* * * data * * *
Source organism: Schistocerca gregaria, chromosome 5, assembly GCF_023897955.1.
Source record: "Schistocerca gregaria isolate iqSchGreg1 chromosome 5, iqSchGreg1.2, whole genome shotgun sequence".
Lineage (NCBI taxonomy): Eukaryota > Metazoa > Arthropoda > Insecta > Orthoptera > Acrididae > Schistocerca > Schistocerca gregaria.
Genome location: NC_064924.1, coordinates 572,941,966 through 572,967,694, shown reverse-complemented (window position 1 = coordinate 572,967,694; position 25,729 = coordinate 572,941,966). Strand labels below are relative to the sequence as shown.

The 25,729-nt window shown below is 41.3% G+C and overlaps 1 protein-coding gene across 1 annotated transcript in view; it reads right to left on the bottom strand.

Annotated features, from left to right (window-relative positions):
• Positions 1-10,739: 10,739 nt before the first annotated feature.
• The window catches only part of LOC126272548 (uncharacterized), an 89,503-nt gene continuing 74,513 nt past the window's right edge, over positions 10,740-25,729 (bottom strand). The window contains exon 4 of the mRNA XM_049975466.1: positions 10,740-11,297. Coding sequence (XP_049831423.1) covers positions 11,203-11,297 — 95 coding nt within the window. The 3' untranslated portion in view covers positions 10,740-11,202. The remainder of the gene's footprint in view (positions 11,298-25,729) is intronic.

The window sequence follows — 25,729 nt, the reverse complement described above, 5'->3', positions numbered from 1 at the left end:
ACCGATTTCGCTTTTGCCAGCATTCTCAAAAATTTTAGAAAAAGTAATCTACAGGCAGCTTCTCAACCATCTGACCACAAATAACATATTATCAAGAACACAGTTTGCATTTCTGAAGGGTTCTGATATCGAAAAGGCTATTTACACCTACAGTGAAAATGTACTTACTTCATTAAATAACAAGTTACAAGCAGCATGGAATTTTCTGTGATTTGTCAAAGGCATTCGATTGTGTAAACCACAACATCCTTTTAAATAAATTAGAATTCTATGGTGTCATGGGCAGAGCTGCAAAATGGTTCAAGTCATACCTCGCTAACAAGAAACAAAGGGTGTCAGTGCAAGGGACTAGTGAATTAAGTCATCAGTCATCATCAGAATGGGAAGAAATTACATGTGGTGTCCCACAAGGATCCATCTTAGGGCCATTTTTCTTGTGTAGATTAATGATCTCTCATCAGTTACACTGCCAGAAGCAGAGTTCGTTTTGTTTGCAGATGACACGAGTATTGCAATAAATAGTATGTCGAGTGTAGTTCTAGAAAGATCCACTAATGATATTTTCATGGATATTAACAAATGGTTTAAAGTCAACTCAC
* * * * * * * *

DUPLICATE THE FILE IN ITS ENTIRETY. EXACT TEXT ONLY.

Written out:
Source organism: Schistocerca gregaria, chromosome 5, assembly GCF_023897955.1.
Source record: "Schistocerca gregaria isolate iqSchGreg1 chromosome 5, iqSchGreg1.2, whole genome shotgun sequence".
Lineage (NCBI taxonomy): Eukaryota > Metazoa > Arthropoda > Insecta > Orthoptera > Acrididae > Schistocerca > Schistocerca gregaria.
Genome location: NC_064924.1, coordinates 572,941,966 through 572,967,694, shown reverse-complemented (window position 1 = coordinate 572,967,694; position 25,729 = coordinate 572,941,966). Strand labels below are relative to the sequence as shown.

The 25,729-nt window shown below is 41.3% G+C and overlaps 1 protein-coding gene across 1 annotated transcript in view; it reads right to left on the bottom strand.

Annotated features, from left to right (window-relative positions):
• Positions 1-10,739: 10,739 nt before the first annotated feature.
• The window catches only part of LOC126272548 (uncharacterized), an 89,503-nt gene continuing 74,513 nt past the window's right edge, over positions 10,740-25,729 (bottom strand). The window contains exon 4 of the mRNA XM_049975466.1: positions 10,740-11,297. Coding sequence (XP_049831423.1) covers positions 11,203-11,297 — 95 coding nt within the window. The 3' untranslated portion in view covers positions 10,740-11,202. The remainder of the gene's footprint in view (positions 11,298-25,729) is intronic.

The window sequence follows — 25,729 nt, the reverse complement described above, 5'->3', positions numbered from 1 at the left end:
ACCGATTTCGCTTTTGCCAGCATTCTCAAAAATTTTAGAAAAAGTAATCTACAGGCAGCTTCTCAACCATCTGACCACAAATAACATATTATCAAGAACACAGTTTGCATTTCTGAAGGGTTCTGATATCGAAAAGGCTATTTACACCTACAGTGAAAATGTACTTACTTCATTAAATAACAAGTTACAAGCAGCATGGAATTTTCTGTGATTTGTCAAAGGCATTCGATTGTGTAAACCACAACATCCTTTTAAATAAATTAGAATTCTATGGTGTCATGGGCAGAGCTGCAAAATGGTTCAAGTCATACCTCGCTAACAAGAAACAAAGGGTGTCAGTGCAAGGGACTAGTGAATTAAGTCATCAGTCATCATCAGAATGGGAAGAAATTACATGTGGTGTCCCACAAGGATCCATCTTAGGGCCATTTTTCTTGTGTAGATTAATGATCTCTCATCAGTTACACTGCCAGAAGCAGAGTTCGTTTTGTTTGCAGATGACACGAGTATTGCAATAAATAGTATGTCGAGTGTAGTTCTAGAAAGATCCACTAATGATATTTTCATGGATATTAACAAATGGTTTAAAGTCAACTCAC